An Oklahoma trooper pulled Courtney over for driving 82 in a 75 and failing to dim his headlights. Courtney apparently took his time about pulling over (later claiming he was driving to a well-lit gas station for his own safety). The trooper instructed Courtney to get out of his car and sit down in the front seat of the trooper's car where he would be giving him a written warning for the traffic offenses. A very highway patrol thing to do... maybe someday I'll find a trooper who can explain it to me.
Anyway, while the trooper was completing a written warning, he asked Courtney about his travel plans. Courtney said he was driving to Tennessee to Tulsa because his family lived in one place and his job was in the other, so he went back and forth a lot. The trooper observed that Courtney seemed very nervous (the court decision mentions nervous laughter, yawning, shaky hands, a visibly pulsing carotid artery, and Courtney's heartbeat being visible through his shirt. Can't say I've ever seen that last one...).
After releasing Courtney on a warning, The trooper asked Courtney if he would mind answering a few more questions. Courtney declined, but then the trooper ordered him to stop and to get back in the trooper's car. The trooper told him he was being detained for suspicion of criminal activity, and asked him if there were any guns, drugs, or large amounts of cash in the car. Courtney told him there was a gun in the trunk.
The trooper called for a K9 (who did not alert on the car), and checked Courtney's criminal history. The criminal history showed a juvenile adjudication of a felony offense 12 years ago. Oklahoma law prohibits a person from possessing a firearm if they have an adult felony conviction, or if within the last ten years they have had a juvenile felony adjudication. The trooper arrested Courtney for being a felon in possession of a handgun (even though he wasn't). Courtney was released three days later, charges were never filed. It took almost a full year for him to get his gun back. He filed a 1983 suit against the trooper and the state, arguing that the traffic stop was unreasonably extended and that he was arrested without probable cause. The district court granted summary judgment for the defendants based on qualified immunity, and Courtney appealed.
Regarding the extension of the traffic stop, the trooper's position was that since there was PC to arrest for the traffic offenses, no further justification was required for extending the stop. The Tenth Circuit disagreed. The trooper cited cases which have shown the Fourth Amendment allows for custodial arrests even for minor traffic offenses, and that the Fourth Amendment allows for arrest even when state law says that a person should be released on a summons, and that the Fourth Amendment allows for arrests even when the officer thinks he is arresting someone for a crime other than the one he has probable cause for. But none of these cases allow an officer to continue to detain someone for a traffic offense that he has already released someone on a warning for. The Tenth Circuit didn't find that reasonable in this case, either.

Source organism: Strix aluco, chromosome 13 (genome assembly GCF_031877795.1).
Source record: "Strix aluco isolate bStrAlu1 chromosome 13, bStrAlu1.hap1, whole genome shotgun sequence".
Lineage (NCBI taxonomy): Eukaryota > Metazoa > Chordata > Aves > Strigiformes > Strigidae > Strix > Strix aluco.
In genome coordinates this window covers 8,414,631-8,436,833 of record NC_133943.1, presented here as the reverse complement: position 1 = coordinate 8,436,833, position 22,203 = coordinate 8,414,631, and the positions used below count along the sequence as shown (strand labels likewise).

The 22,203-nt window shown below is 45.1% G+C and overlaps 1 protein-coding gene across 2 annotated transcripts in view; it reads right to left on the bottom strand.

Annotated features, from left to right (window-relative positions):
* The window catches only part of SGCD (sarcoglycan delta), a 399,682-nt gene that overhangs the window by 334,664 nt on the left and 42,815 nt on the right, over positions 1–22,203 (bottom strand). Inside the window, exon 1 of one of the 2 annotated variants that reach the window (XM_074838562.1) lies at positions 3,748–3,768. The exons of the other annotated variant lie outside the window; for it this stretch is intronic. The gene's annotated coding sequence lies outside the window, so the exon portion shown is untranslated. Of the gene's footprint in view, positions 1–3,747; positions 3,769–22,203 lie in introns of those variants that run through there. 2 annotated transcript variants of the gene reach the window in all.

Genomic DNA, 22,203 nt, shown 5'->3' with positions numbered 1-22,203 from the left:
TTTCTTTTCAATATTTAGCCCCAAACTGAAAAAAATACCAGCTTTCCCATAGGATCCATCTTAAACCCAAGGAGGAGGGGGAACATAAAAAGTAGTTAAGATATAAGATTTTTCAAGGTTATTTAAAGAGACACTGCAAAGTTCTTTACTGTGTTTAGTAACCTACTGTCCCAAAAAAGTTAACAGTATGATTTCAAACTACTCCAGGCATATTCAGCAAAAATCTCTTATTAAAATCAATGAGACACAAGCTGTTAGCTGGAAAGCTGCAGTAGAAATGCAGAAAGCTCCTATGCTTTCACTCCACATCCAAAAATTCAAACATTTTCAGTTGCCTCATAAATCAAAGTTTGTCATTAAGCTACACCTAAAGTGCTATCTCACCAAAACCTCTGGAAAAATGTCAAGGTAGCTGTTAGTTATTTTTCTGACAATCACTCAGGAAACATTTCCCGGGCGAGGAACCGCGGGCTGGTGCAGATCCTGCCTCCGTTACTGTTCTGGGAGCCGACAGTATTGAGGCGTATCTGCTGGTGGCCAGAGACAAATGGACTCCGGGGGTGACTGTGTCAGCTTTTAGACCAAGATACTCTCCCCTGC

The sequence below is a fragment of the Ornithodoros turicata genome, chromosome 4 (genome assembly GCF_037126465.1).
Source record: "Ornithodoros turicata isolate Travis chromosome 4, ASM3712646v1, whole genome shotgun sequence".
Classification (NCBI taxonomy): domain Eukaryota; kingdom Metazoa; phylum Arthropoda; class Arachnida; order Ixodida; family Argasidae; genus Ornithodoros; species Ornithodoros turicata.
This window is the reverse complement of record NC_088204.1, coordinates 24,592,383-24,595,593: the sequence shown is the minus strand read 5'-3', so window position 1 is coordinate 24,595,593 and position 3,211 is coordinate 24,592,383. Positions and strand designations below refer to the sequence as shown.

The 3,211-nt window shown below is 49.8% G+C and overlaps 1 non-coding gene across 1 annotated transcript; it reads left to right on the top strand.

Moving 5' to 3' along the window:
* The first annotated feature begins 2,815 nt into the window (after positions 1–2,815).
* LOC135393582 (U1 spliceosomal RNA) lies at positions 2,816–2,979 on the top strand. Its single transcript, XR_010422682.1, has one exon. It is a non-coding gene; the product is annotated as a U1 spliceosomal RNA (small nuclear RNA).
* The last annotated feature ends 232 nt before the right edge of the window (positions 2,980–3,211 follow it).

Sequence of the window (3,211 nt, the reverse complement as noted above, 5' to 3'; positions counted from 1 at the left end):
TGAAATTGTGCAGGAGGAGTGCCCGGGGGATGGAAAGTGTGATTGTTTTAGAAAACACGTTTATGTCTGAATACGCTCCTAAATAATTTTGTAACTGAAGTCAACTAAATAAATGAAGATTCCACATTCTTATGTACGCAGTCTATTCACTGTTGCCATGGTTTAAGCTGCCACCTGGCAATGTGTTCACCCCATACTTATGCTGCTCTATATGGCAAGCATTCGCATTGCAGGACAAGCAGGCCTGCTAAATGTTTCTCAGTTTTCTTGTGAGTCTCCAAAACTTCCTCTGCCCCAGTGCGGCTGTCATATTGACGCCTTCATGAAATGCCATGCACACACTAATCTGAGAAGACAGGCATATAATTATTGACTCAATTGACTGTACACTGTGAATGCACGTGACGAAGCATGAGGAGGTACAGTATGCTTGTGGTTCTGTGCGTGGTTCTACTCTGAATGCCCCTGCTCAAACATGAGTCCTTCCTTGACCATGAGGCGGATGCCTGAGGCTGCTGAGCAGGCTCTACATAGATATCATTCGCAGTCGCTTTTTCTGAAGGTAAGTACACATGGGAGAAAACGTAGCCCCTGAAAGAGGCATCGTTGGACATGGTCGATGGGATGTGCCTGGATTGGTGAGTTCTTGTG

However, the Tenth was willing to humor the trooper's argument that the extension of the stop was justified by reasonable suspicion. The district court had identified three factors establishing reasonable suspicion: Courtney's delay in pulling over, Courtney's extreme nervousness, and Courtney's travel plans. Although the Tenth observed that Courtney's travel plans weren't suspicious at all, the other two factors were just barely enough to establish reasonable suspicion. So the Tenth affirmed the lower court's grant of qualified immunity as it related to extending the stop.
But the arrest is another matter. The district court had reasoned that the trooper might have thought that the juvenile adjudication had been charged as an adult, but there was no basis for that (especially since the criminal history described it as a juvenile adjudication). The district court had also held that the trooper had probable cause to arrest Courtney for obstruction, because Courtney claimed not to remember the juvenile adjudication. The Tenth saw that for the nonsense it is.
Since there was no probable cause to justify Courtney's arrest (or the year long retention of his gun), the Tenth reversed the granting of qualified immunity as it related to everything other than extending the stop. The case was sent back to the district court for further proceedings.